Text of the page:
With more than a touch of graveyard lugubriousness, this piece is probably the most famous of all funeral marches. It has been used at the funerals of politicians such as John F Kennedy and Winston Churchill as well as appearing many times in popular culture.
The Sorcerer's Apprentice (L'apprenti sorcier) is a symphonic poem inspired by Johann Wolfgang von Goethe's 1797 poem of the same name. Used in the Walt Disney 1940 animated film Fantasia has led to the piece becoming widely known among children.
Mussorgsky's "Night on the Bare Mountain" is a dramatic and exciting depiction of a witches' sabbath. One of the most famous works in the classical repertoire it was also used to great effect in Walt Disney's Fantasia.
The Funeral March of a Marionette (Marche funebre d'une marionnette) is a short piece by Charles Gounod. It was written in 1872 for solo piano and orchestrated in 1879. It is perhaps best known as the theme music for the television program Alfred Hitchcock Presents, which originally aired from 1955 to 1965.
A piece that might have you 'witching' you were somewhere else... It is the opening of the last movement of Berlioz's Symphonie Fantastique, a depiction of a witches' sabbath though the medium of a fevered dream. If this horror is not enough, the main theme is an old melody used to set the words 'Dies Irae' ('Day of Wrath') used as part of a Requiem Mass (Mass for the Dead).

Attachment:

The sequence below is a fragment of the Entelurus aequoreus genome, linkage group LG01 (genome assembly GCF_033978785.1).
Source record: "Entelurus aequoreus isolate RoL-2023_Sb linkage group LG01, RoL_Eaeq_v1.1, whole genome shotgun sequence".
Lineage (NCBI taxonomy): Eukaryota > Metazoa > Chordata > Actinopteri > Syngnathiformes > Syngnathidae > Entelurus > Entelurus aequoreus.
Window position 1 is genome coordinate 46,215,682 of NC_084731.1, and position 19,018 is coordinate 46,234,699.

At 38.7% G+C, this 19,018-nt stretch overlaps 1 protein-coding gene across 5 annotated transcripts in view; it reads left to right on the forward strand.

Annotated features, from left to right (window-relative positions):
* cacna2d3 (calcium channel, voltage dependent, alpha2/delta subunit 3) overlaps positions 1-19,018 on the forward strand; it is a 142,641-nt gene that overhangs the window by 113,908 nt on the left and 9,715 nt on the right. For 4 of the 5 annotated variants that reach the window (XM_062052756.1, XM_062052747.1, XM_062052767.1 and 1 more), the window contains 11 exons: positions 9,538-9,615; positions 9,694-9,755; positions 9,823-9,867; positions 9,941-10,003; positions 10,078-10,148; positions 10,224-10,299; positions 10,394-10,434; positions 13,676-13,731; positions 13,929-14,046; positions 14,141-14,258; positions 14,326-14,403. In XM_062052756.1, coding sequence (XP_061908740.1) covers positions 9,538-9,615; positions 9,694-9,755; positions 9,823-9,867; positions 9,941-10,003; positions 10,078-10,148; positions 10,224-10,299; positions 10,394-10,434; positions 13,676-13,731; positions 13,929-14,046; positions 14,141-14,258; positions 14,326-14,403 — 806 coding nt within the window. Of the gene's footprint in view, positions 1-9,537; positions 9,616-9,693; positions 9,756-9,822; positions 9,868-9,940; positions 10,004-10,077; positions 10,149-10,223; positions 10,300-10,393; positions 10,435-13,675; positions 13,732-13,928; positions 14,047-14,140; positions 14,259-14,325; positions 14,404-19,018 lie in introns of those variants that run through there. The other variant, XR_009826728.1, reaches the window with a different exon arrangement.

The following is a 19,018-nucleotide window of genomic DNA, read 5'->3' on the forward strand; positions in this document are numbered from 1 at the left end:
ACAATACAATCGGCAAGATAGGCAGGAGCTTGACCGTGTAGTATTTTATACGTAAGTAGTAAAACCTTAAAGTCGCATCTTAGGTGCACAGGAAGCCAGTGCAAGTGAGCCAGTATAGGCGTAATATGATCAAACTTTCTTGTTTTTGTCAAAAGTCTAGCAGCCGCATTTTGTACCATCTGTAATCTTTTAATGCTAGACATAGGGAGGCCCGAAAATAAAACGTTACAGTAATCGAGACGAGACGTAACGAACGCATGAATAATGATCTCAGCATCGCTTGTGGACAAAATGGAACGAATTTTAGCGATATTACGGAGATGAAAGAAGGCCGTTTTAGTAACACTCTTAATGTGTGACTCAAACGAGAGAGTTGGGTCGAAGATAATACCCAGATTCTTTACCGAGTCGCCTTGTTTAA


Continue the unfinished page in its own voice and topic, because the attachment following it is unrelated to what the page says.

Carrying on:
If you're looking for a spook-tacular dance that seems to depict a whole host of creatures of the night, this piece is it. Engelmann himself is not so well known today, but he was a hugely prolific composer of educational music. Let's hope his lessons weren't as scary as this!
"The Ride of the Valkyries" is a depiction of the transportation of fallen heroes to Valhalla at the opening of the third act of Wagner's opera "Die Walküre" (premiered 1870). After the "Bridal Chorus" from "Lohengrin" it is probably the most famous music the composer wrote. It has been used a number of times in popular culture, most famously in the 1979 film "Apocalypse Now," where the 1/9 Air Cavalry squadron plays it on helicopter-mounted loudspeakers during their assault on a Viet Cong-controlled village as psychological warfare and to motivate their own troops.
If you're looking for dark and dramatic, look no further than this, probably Bach's most famous piece. Originally written for organ, it was composed during his time at Weimar, where he was organist, violinist and composer to the Duke of Weimar. In the twentieth century it was used in a film adaptation of "The Phantom of the Opera" and in Walt Disney's "Fantasia."
If you've ever been told a ghost story by someone close to you, you'll recognise the creeping feeling of fascination and dread as you listen. This piece captures that atmosphere really well. The composer Theodor Kullak was also known as a great teacher.